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All You Need to Know about Reviewing Online

Reviewing 101 | All You Need to Know about Reviewing Online

All authors want book sales. They also want book reviews (especially Amazon reviews), because readers use reviews in making their purchase decisions, and because advertisers like BookBub look at reviews and ratings before deciding whether to accept an advertisement.

I’ve been actively reviewing books online since 2011, and I now have over 1,000 published reviews (I think. I don’t keep count). During that time, I’ve met a lot of other book reviewers online (and I’ve even met some in real life). I’ve learned a lot about reviewers, reviewing, and I’ve also written a lot of blog posts on the topic.

I’ve also seen (and responded to) dozens if not hundreds of questions about reviewing. Today I’m collating the most common questions I’ve heard about online reviewing into a single resource post.

First, what makes a good book review?

There is no one answer—I’ve found most reviewers try to write the kind of reviews we like to read.

Should Authors Review?

Maybe. Authors should read, but I don’t think they should necessarily review every book they read. However, I do believe that when authors review, their reviews should always be honest. After all, potential readers might be reading your reviews. This can leave author-reviewers with a dilemma: to review, or not to review?

Authors also want to know how to get reviews.

The answer is both simple and not simple: ask. I go into more detail in these posts:

Many authors ask book bloggers (like me) for book reviews. I share my top tips in How to Ask Bloggers for Book Reviews. Some authors ask their street team or influencer team for reviews. That’s fine, but authors (and reviewers) need to know the difference between Reviewing, Endorsing, and Influencing: Understanding the Difference.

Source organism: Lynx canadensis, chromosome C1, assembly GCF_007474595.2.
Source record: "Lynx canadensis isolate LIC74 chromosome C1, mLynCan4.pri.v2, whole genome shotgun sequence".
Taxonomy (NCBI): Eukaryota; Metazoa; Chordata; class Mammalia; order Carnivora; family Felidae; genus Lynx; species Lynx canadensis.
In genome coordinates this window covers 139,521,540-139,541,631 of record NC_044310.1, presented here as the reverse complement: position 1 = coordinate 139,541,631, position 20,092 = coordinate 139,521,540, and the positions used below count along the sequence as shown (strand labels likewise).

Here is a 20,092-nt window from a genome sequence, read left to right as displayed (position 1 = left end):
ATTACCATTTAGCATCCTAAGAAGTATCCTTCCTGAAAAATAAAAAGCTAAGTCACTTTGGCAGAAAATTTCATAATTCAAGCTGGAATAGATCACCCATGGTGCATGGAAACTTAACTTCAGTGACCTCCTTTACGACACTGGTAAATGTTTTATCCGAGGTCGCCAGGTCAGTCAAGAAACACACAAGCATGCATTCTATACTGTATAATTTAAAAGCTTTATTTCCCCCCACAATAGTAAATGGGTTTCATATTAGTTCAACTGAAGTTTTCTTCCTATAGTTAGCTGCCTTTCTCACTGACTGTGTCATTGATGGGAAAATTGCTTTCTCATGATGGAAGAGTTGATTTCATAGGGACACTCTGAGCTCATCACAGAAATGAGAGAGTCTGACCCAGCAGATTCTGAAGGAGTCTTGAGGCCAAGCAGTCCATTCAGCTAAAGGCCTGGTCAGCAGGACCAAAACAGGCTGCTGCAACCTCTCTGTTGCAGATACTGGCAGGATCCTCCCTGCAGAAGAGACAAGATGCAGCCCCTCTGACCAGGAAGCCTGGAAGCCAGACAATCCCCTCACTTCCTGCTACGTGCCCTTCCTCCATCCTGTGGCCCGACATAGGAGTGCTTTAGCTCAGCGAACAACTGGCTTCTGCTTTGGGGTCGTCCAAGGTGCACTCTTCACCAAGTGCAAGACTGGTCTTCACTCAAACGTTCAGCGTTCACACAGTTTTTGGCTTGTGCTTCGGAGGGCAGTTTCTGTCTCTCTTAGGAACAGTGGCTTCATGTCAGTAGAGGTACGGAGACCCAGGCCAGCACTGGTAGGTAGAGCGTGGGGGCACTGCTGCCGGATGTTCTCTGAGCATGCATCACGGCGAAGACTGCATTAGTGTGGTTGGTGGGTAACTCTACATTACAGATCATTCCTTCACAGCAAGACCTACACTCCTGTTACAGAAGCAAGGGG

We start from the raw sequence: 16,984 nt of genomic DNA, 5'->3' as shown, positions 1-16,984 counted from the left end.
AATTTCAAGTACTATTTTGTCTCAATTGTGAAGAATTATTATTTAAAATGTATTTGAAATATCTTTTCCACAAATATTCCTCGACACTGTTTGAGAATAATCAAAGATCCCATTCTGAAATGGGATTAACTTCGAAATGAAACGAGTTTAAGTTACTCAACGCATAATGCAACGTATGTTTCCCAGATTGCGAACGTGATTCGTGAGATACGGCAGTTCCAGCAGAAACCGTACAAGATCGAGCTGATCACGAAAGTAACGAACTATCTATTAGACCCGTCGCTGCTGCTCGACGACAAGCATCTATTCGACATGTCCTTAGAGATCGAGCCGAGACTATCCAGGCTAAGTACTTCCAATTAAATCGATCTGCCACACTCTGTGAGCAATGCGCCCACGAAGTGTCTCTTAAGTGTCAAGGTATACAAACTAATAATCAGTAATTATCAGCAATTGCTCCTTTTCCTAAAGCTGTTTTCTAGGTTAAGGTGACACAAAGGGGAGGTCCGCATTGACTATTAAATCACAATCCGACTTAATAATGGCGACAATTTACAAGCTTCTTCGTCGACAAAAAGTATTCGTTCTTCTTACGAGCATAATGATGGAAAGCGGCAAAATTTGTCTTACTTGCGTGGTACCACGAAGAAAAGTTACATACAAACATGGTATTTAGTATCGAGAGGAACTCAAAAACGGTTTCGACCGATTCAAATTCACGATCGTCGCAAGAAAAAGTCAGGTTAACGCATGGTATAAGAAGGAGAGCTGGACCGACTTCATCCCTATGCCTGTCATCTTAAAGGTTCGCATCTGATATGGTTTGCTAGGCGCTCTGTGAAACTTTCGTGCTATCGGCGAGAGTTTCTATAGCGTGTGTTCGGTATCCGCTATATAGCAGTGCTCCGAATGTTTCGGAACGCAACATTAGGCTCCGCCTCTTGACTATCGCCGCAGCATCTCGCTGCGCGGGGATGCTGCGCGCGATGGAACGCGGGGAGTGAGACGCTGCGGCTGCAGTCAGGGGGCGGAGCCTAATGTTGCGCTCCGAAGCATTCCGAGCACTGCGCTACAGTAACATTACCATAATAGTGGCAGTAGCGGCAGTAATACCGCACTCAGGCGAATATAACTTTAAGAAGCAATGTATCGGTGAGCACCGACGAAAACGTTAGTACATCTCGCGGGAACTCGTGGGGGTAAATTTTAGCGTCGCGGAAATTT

Most authors want reviews on Amazon, because Amazon reviews can help sales and promotion in general.

But many authors find their influencers or street team can’t review on Amazon—or that their reviews are deleted.

Why Can’t I Review on Amazon?

The most common reason for not being able to review at Amazon is that a reviewer doesn’t meet Amazon’s minimum purchase requirement (currently USD 50 per annum at Amazon.com, and a similar amount at other stores). A (Not So) Short History of Fake Reviews on Amazon details the history behind the purchase requirement.

Another reason Amazon declines (or deletes) reviews is because they have determined that the review either doesn’t meet their reviewing guidelines aka community guidelines, or because they have decided the review is promotional content (which is prohibited).

The final reason Amazon sometimes declines reviews (or delays posting the reviews) is because Amazon favours Amazon Verified Purchase reviews (i.e. reviews of products purchased on Amazon), and sometimes restrict the number of non-AVP reviews. This favouritism shouldn’t come as a surprise—Amazon is a sales site, not a review site. In Amazon’s words:

We may restrict the ability to submit a review when we detect unusual reviewing behavior, or to maintain the best possible shopping experience.

So if your street team can’t review and they have spent more than $50 on Amazon in the last year, it could be because Amazon has decided their review is promotional, or it could be because there aren’t enough AVP reviews.

I’ve also noticed that Amazon take longer to approve reviews with images than straight text reviews, but they’ve approved reviews with images which include my blog address. This is curious, because reviewers can’t include non-Amazon links in their text reviews.

For more information, check out:

Here are the highlights:

  • Only Amazon customers can review on Amazon, and most Amazon sites have a minimum annual spending requirement.
  • Amazon do not permit paid reviews. Payment includes refunds, discounts, or entry into a contest or sweepstakes.
  • Amazon does not providing a free book “in exchange” for a review—that’s payment. Instead, authors can provide a free book and ask for reviews.
  • Reviewers who received a free book must disclose the fact as per both Amazon and Federal Trade Commission guidelines.

Common Author Questions About Reviewing

Is there anything else you’d like to know about reviews and online reviewing that I haven’t covered or linked to above?